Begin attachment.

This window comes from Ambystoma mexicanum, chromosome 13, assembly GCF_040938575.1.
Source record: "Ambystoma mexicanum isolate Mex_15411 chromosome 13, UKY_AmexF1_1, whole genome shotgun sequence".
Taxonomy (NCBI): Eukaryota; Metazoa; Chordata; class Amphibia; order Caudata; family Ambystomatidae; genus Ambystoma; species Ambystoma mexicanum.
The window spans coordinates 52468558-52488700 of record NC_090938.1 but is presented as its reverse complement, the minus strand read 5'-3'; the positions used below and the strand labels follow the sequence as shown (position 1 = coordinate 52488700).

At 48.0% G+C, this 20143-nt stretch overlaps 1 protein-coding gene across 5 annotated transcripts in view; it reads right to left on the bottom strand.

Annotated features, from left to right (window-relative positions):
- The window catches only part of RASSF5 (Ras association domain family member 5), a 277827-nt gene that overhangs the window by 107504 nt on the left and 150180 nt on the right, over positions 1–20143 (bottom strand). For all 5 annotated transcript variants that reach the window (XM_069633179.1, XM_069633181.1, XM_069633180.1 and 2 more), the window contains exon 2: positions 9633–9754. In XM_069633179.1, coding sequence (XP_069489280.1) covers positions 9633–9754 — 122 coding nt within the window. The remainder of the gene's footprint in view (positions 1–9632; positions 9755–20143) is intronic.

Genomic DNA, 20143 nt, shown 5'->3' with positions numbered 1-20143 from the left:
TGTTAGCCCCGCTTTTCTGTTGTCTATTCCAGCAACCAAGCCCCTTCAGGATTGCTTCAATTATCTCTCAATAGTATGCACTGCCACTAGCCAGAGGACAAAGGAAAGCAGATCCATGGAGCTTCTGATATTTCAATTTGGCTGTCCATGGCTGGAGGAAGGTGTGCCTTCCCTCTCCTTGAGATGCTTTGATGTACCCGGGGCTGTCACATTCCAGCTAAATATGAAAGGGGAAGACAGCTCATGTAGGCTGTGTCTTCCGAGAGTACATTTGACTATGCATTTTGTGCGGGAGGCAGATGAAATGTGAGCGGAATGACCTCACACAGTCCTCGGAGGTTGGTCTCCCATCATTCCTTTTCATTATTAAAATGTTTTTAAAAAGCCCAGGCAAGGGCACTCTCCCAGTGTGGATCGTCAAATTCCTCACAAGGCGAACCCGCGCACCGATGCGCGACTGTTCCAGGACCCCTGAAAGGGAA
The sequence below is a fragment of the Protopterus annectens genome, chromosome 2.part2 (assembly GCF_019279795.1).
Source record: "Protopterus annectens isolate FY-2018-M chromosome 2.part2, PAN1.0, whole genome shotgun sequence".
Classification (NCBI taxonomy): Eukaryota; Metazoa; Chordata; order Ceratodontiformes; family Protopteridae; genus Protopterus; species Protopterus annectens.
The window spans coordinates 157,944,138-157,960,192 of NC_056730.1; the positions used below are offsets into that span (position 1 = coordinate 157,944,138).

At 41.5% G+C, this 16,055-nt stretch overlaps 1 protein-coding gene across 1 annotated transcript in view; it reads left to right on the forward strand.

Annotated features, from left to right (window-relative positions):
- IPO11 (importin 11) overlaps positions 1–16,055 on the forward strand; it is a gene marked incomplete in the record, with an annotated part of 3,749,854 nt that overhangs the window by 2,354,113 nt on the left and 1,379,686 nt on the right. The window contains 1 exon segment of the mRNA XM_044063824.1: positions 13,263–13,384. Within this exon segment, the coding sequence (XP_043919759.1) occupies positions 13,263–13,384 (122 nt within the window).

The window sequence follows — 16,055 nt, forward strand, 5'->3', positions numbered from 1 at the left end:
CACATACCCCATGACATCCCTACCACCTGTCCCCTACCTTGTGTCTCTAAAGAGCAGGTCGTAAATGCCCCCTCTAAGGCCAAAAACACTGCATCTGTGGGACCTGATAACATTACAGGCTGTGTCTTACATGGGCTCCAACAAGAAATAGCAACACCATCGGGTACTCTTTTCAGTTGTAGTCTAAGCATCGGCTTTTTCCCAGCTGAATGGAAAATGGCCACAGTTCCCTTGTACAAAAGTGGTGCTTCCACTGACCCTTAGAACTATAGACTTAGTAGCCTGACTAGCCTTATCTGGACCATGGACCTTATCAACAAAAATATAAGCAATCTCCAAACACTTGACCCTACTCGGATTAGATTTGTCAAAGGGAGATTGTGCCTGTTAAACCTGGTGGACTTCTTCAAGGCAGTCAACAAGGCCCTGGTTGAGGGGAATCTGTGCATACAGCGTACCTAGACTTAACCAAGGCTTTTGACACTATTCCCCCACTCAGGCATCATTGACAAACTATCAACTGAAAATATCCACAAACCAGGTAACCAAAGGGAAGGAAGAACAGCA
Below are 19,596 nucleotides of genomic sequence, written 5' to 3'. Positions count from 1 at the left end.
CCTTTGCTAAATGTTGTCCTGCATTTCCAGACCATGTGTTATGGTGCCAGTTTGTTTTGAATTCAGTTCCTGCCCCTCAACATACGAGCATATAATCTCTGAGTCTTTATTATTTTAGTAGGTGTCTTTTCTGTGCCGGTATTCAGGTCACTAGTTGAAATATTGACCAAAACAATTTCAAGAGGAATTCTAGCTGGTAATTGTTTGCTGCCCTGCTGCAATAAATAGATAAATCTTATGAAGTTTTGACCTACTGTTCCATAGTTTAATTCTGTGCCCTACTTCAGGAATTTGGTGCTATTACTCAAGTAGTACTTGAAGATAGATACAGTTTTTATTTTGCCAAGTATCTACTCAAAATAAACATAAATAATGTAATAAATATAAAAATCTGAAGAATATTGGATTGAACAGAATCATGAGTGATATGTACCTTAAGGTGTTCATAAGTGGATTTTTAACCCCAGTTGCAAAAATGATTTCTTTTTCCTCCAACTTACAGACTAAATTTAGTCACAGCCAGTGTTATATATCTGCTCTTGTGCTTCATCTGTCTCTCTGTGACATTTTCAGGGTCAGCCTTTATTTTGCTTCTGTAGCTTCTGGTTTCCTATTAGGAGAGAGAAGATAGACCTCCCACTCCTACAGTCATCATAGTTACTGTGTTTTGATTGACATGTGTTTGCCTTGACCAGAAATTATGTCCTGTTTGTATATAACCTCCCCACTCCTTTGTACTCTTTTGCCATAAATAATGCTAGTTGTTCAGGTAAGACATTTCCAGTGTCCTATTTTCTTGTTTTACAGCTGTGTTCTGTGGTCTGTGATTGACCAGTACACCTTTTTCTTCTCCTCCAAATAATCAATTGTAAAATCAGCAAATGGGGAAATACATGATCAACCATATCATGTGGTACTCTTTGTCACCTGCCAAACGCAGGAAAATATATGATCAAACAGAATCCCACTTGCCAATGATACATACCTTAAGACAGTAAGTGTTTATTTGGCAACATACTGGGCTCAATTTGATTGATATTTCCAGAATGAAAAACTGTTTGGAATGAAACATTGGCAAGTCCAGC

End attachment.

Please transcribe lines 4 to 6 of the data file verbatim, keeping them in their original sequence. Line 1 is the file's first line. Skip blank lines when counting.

The window spans coordinates 52468558-52488700 of record NC_090938.1 but is presented as its reverse complement, the minus strand read 5'-3'; the positions used below and the strand labels follow the sequence as shown (position 1 = coordinate 52488700).

At 48.0% G+C, this 20143-nt stretch overlaps 1 protein-coding gene across 5 annotated transcripts in view; it reads right to left on the bottom strand.

Annotated features, from left to right (window-relative positions):